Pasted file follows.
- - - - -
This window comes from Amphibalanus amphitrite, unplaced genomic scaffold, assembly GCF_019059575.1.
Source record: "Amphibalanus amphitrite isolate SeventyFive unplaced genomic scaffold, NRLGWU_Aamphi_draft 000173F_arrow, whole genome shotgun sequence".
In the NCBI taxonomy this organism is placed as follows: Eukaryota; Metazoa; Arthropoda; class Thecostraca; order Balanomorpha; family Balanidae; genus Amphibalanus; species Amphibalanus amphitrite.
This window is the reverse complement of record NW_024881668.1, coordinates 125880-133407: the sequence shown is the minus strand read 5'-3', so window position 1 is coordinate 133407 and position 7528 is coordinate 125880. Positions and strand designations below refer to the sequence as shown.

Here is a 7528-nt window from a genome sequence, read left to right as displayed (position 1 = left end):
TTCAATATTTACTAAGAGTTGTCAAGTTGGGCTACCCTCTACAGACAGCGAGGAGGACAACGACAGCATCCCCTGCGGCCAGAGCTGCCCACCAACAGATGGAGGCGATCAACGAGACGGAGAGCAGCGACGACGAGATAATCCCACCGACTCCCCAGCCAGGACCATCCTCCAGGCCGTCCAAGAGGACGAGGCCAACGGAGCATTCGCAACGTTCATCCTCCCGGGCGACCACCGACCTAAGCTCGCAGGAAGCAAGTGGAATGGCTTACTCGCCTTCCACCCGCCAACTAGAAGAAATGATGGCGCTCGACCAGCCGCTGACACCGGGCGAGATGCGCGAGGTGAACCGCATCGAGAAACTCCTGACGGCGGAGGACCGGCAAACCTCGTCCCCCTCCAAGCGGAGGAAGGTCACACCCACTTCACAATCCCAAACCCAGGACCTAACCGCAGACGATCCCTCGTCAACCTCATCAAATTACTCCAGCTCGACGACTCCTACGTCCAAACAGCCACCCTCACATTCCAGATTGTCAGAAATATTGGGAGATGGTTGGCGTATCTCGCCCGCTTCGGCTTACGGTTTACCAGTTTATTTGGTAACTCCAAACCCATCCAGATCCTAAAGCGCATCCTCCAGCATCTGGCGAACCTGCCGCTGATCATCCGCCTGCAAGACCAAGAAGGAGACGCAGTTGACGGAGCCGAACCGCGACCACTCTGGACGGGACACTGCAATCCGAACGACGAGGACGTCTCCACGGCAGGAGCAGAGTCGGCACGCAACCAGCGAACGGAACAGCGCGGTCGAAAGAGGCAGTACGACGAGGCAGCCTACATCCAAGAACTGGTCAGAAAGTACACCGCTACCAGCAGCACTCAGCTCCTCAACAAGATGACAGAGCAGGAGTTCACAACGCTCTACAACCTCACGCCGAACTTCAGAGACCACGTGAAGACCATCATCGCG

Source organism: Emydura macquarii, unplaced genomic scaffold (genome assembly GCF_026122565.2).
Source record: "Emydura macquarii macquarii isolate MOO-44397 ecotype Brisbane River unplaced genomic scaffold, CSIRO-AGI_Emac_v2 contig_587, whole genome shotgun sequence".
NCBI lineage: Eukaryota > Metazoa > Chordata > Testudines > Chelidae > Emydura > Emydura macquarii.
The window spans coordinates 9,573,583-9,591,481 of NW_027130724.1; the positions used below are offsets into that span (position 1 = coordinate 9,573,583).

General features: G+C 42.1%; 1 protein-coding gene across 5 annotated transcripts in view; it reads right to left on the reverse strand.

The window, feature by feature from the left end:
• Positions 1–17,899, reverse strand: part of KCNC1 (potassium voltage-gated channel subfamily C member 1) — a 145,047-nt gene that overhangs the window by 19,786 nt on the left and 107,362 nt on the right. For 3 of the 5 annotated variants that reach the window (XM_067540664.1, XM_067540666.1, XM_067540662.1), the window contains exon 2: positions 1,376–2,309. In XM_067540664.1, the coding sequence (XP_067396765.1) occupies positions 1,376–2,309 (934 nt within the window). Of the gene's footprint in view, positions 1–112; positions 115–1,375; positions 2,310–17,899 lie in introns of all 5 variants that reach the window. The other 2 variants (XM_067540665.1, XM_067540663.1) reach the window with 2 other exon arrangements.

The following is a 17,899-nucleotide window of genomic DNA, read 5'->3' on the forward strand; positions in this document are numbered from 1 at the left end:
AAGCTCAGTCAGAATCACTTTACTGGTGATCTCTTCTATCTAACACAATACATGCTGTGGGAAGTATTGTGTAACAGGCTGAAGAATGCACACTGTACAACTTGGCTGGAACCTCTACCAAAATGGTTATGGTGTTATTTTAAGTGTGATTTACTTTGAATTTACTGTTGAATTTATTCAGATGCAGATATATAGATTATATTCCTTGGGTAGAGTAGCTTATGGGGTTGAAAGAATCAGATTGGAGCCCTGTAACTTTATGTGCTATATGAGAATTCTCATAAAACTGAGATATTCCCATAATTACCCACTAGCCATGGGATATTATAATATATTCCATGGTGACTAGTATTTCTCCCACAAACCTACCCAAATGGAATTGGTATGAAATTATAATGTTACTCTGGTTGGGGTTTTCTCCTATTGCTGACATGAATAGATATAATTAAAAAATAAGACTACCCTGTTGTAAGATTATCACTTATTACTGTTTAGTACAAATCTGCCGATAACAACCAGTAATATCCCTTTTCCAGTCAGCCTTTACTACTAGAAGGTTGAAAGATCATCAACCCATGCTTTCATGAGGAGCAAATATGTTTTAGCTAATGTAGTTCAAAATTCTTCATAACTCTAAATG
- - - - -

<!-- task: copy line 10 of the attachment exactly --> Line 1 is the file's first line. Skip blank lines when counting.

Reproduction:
The window spans coordinates 9,573,583-9,591,481 of NW_027130724.1; the positions used below are offsets into that span (position 1 = coordinate 9,573,583).